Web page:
On 7th February there was some fighting in which Brabant's Horse drove back the Boers, suffering a few casualties. In the despatch of 28th February 1900 Lord Roberts said: "On the eastern frontier Brigadier General Brabant moved forward on the evening of the 16th February, and after continuous fighting on the 17th stormed the Boer position near Dordrecht". Brabant's force included the 79th Battery RFA, Cape Mounted Rifles, Brabant's Horse, Kaffrarian Rifles, Queenstown Volunteers, and a portion of the 1st Royal Scots. Brabant lost little time and kept the enemy moving, and while Lord Roberts was driving the force in front of him across the Orange Free State, Brabant pushed his opponents northwards through Labuschagne's Nek to Jamestown, and thereafter cleared them out of all the positions in the Aliwal North district of the Colony, but not without some determined fighting, as on 5th March when the CMR had 7 killed and 9 wounded, and on the 11th when 2 men were killed and Lieutenant Taplin and 9 men were wounded. On 2nd April Colonel Dalgety left that town to occupy Wepener and to command Jammersberg Drift and bridge over the Caledon River. Colonel Dalgety arrived at Wepener on the night of the 4th, and on the 5th the troops under his command were one company Royal Scots Mounted Infantry; CMR, 427; 1st and 2nd Brabant's Horse, 804; the Kaffrarian Rifles, 393; Driscoll's Scouts, 58; with a few Royal Engineers and the Artillery Detachment — 93 — of the CMR, with two 15-pounders, two naval guns, two 2'5 guns, and one Hotchkiss. A position, about six miles in circumference, was taken up. On the 6th it was seen Wepener was to be isolated, and defensive works were pushed on. On the morning of the 9th the enemy opened with artillery. In his report Colonel Dalgety said: "The weakest part of the position was on the extreme left rear, which was held by the Cape Mounted Rifles, and it was here that the heaviest casualties took place, the CMR losing 21 killed and 75 wounded, out of a total of 33 killed and 133 wounded". Colonel Dalgety gives an account in his report of the fierce attacks made by the enemy, especially on the position occupied by the CMR. He said that "it was found to be impossible to contract our lines or to give up any-portion of the position held, so that I had no reserve available for relief, and consequently for sixteen days and nights the whole force was constantly in the trenches, and in the case of the Royal Scots, CMR, and Scouts, they had nothing but cold food and water during the whole sixteen days, while for three days the trenches were flooded by rain. I cannot speak too highly of the behaviour of the whole force during all this time; all did their work cheerfully and well, although the continued strain was telling on all ranks". He brought forward the names of a number of officers, non-commissioned officers, and men of this corps [Report of Colonel Dalgety, dated 20th April 1900]. Wepener was relieved on the 24th April. During the siege Major Springer, Lieutenant Taplin, and Sergeant Major Court, and about 20 non-commissioned officers and men were killed; 7 officers and about 70 non-commissioned officers and men wounded.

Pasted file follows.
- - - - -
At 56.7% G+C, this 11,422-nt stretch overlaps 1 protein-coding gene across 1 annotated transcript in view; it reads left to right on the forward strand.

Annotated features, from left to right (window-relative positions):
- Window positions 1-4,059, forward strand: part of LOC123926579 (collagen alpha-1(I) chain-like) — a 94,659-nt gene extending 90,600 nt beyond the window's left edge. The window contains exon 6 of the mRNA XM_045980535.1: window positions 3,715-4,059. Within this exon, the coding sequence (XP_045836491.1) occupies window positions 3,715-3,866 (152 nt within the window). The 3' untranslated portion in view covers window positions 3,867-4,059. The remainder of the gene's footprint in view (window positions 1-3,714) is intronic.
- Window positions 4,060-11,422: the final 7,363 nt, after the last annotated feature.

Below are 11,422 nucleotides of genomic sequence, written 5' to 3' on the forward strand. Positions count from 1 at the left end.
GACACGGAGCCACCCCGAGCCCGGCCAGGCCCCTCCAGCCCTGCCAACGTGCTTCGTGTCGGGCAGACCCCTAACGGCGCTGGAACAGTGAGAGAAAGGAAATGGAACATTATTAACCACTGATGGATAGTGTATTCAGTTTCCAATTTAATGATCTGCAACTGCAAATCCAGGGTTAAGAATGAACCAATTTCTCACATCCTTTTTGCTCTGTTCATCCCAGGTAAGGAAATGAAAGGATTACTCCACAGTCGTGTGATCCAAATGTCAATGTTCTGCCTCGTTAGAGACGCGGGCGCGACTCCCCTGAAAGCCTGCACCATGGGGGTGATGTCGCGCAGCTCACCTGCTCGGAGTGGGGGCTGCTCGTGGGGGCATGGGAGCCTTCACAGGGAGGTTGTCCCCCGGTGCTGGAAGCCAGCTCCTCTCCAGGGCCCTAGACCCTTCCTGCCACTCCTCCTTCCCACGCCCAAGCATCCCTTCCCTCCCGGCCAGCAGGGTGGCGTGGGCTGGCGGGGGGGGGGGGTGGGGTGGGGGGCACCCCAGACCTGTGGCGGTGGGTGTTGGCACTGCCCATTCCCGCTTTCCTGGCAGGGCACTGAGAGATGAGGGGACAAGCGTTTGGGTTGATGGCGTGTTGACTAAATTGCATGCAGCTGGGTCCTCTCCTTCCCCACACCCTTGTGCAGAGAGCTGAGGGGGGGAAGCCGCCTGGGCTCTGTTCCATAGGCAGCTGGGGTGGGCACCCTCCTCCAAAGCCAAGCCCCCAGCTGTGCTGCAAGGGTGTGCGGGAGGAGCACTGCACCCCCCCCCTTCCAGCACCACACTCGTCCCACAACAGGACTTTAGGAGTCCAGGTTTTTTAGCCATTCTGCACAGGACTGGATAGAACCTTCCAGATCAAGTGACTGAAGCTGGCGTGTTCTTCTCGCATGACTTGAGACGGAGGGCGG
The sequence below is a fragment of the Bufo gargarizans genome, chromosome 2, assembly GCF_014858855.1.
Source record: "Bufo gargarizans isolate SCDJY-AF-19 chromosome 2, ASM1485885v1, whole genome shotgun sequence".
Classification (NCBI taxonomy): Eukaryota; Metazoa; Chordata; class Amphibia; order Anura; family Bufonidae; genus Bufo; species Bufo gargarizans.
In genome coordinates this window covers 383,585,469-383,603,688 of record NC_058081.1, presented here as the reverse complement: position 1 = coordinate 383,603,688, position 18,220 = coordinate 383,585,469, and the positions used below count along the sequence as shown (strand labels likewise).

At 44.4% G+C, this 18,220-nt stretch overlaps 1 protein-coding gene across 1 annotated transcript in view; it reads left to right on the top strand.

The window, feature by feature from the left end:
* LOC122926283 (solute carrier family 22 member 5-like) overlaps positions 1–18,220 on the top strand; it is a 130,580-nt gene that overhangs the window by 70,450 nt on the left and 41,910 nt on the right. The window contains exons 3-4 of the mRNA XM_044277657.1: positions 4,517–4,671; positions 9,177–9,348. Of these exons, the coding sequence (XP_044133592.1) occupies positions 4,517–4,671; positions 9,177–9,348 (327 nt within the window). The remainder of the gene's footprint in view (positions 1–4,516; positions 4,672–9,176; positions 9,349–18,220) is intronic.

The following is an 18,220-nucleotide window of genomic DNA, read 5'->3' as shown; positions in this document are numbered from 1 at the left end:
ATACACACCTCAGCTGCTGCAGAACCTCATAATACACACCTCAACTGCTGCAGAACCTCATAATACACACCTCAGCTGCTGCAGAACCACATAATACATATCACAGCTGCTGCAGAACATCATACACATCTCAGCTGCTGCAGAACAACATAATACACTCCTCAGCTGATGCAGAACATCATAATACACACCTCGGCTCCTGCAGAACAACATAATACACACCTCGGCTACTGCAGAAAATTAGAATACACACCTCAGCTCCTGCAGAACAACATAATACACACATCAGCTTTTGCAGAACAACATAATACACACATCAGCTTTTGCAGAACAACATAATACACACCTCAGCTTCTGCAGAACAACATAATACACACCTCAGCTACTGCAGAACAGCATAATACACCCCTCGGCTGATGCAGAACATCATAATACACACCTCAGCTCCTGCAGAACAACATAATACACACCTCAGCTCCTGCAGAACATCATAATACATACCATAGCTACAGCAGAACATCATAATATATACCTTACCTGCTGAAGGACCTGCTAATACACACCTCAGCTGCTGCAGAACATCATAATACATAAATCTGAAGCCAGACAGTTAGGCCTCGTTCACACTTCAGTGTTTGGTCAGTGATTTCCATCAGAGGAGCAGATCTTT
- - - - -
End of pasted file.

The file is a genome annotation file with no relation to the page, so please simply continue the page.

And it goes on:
There are few more gallant pieces of work recorded in the history of the war than the splendid defence of Wepener, and the Cape Colony soldiers and volunteers will always be able to point to these as gold-letter days in their records.